This essay investigates the relationship between play and labour, proposing that the notion of ‘anperformativity’ misaligns productivity standards. The analysis employs Jan Verwoert’s observations on the pressure to perform and Andrew Hunt’s theories of criticality to re-think the notion of ‘play’ – and its derivative feature of ‘humour’. The activity of play can frustrate capitalistic expectations and this is exemplified by the playful, ‘anperformative’ practice of artist David Sherry. This artist positions himself in the interval of the question do you accept or reject high performance culture?, sublimating this binary condition through a dialectical process of negotiations and improvisations. His anperformativity is disclosed through an absurdity, which resists any answer. As high performance culture focuses on goal-directness, self-realization, and competitiveness, Sherry dismisses predictable and purposeful behaviour and chooses preposterous and humorous situations to re-frames the ethics of play outside of capitalist co-optation.
2. Fun at work?
The “fun” is coming back. At least, this is the prediction of Deutsche Bank, which has recently announced a restructuring plan, including posters extolling cheerful devotion to corporate work. Promoting joviality is the ultimate goal of the corporation, which invites new generations ‘to have fun’ performing corporate unpaid activities. Is this not a deceptive imagery of fun at work? To get on it, one has to first scrutinize the relation between play and labour. As Arwid Lund suggests, “on a conceptual level, play and labour are each other’s opposites: a qualitative non-instrumentality and a quantitative instrumentality” (Lund 2015: 67). Within high performance culture, attributes of play, such as fun and entertainment, but also immersion and repetition have been assimilated into firms and playing has been transformed into a goal-directed activity that contributes to a corporate bottom-line. We acknowledge the blurring of boundaries between labour and play and also to all those partitions of industrial capitalism, where play was distinguished from work. This dualism fell apart over the post-industrial economy, when the two realms intertwined to produce a more attractive surplus service. The tendency is reaching its zenith, with all aspects of life subsumed under the “cognitive bio-capital” (Fumagalli 2015: 174). We are not asked to choose between work and play, rather to play the game of labour.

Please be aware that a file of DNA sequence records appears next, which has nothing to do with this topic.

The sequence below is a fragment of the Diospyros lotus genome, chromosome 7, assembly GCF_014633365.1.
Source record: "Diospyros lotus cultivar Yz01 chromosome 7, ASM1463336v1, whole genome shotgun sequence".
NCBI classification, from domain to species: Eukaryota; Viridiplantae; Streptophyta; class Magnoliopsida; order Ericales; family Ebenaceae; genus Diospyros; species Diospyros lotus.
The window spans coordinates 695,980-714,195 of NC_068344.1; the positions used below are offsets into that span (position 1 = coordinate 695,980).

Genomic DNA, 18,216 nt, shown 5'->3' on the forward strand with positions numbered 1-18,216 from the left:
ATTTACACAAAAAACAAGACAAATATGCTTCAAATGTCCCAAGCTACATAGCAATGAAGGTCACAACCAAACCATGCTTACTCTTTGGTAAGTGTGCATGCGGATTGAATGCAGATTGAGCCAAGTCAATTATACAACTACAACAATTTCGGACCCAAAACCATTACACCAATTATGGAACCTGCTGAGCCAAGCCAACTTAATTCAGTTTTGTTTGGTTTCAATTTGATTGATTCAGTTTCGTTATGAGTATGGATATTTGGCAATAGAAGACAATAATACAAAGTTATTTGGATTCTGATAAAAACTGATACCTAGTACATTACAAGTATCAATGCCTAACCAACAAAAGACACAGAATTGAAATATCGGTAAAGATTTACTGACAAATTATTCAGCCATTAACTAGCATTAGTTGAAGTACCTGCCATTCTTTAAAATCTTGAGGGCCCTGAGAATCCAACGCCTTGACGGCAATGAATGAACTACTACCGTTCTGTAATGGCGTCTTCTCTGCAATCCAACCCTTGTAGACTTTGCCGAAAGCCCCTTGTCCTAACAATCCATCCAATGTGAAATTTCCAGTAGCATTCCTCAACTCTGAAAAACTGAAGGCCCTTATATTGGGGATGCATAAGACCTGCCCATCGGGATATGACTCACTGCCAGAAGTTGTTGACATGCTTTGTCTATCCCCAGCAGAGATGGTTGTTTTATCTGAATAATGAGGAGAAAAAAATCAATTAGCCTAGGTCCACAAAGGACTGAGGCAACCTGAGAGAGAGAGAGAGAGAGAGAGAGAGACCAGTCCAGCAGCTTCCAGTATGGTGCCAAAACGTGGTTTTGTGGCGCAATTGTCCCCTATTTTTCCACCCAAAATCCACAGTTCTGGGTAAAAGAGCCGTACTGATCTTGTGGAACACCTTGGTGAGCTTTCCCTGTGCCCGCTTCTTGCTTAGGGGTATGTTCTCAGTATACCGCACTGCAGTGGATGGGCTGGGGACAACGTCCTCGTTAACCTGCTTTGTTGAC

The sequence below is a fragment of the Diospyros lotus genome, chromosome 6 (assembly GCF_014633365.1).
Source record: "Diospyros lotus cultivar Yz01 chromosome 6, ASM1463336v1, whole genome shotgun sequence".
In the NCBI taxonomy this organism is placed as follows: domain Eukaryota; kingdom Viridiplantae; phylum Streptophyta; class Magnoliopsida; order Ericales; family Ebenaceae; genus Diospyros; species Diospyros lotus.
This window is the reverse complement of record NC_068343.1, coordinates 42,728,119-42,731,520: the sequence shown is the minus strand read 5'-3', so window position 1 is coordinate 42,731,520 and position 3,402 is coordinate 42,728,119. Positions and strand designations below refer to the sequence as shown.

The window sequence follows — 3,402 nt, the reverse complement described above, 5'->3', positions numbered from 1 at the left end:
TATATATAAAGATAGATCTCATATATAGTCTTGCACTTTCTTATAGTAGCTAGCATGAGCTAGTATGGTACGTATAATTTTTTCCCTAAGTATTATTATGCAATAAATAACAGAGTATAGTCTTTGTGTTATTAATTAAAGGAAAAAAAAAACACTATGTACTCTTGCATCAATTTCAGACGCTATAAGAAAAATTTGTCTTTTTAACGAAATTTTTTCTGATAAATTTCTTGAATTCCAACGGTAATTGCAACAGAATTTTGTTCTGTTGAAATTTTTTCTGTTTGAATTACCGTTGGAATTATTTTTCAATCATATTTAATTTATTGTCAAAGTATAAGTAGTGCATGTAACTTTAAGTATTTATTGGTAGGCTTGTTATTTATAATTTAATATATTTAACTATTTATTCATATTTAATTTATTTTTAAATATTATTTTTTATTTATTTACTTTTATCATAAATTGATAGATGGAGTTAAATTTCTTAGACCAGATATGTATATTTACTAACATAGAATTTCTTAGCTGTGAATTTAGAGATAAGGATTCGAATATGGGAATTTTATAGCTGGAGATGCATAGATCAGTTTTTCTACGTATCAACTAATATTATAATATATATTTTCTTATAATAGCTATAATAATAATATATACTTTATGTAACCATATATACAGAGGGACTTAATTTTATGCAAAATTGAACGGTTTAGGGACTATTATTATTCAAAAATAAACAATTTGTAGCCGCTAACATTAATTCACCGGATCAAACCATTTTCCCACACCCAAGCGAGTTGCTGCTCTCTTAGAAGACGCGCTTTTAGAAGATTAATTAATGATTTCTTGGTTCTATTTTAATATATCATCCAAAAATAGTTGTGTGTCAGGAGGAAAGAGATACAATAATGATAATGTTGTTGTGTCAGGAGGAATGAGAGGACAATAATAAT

In the case of Deutsche Bank, the synthesis of leisure and labour acquires such an enhanced form, that one can adopt the term ‘playbour’. Coined by video-game theorist Julian Kucklich, this portmanteau initially refers to a form of leisure — mainly video games or social networks —, which is co-opted as a form of labour. The playbour pivots on the willingness of web fans, “who do not necessarily see their input as being directly valuable, or themselves as being exploited as a source of free labour” (Goggin 2011: 358). It is a strategy to turn drudgery into recreation, and to capitalise on players’ skills. As for Deutsche Bank, playbour is just a management strategy. Employees perform by assuming the behavioural attitude of the player. Why not transform alienation into immersion? Why not embed corporate values into fun activities? This vision presents limits, which consist of a misinterpretation of play as game. As Arwid Lund says: “gaming is often characterized by the same feeling as playing, it can be fun, thrilling and passionate, but there are also other feelings related to ‘serious leisure’, self-realisation, and strains of different kinds” (Lund 2015: 66). In fact, game is formally a voluntary activity that is defined by serious commitment and constrained by social pressure. Whenever Deutsche Bank considers its activities fun, entertaining, enjoyable; there is a disturbing manipulation of sense, feeding into the “culture of fun” (Goggin 2011: 358). Is ‘playbour’ just an unwritten way of performing a new behavioural automation?
3. Play is Battle and Battle is Play
Artistic practice might help to mark out differences between play and labour. Among others, David Sherry’s practices seem sensitive to this issue. His attitude frustrates capitalist expectations because of its unpredictability and seeming pointlessness. His work presents a “qualitative non-instrumentality” (Lund 2015: 67), which is not present within labour. It is indeterminacy unmasking the limits of capitalism without rejecting it.
3.1 Homo Ludens’s legacy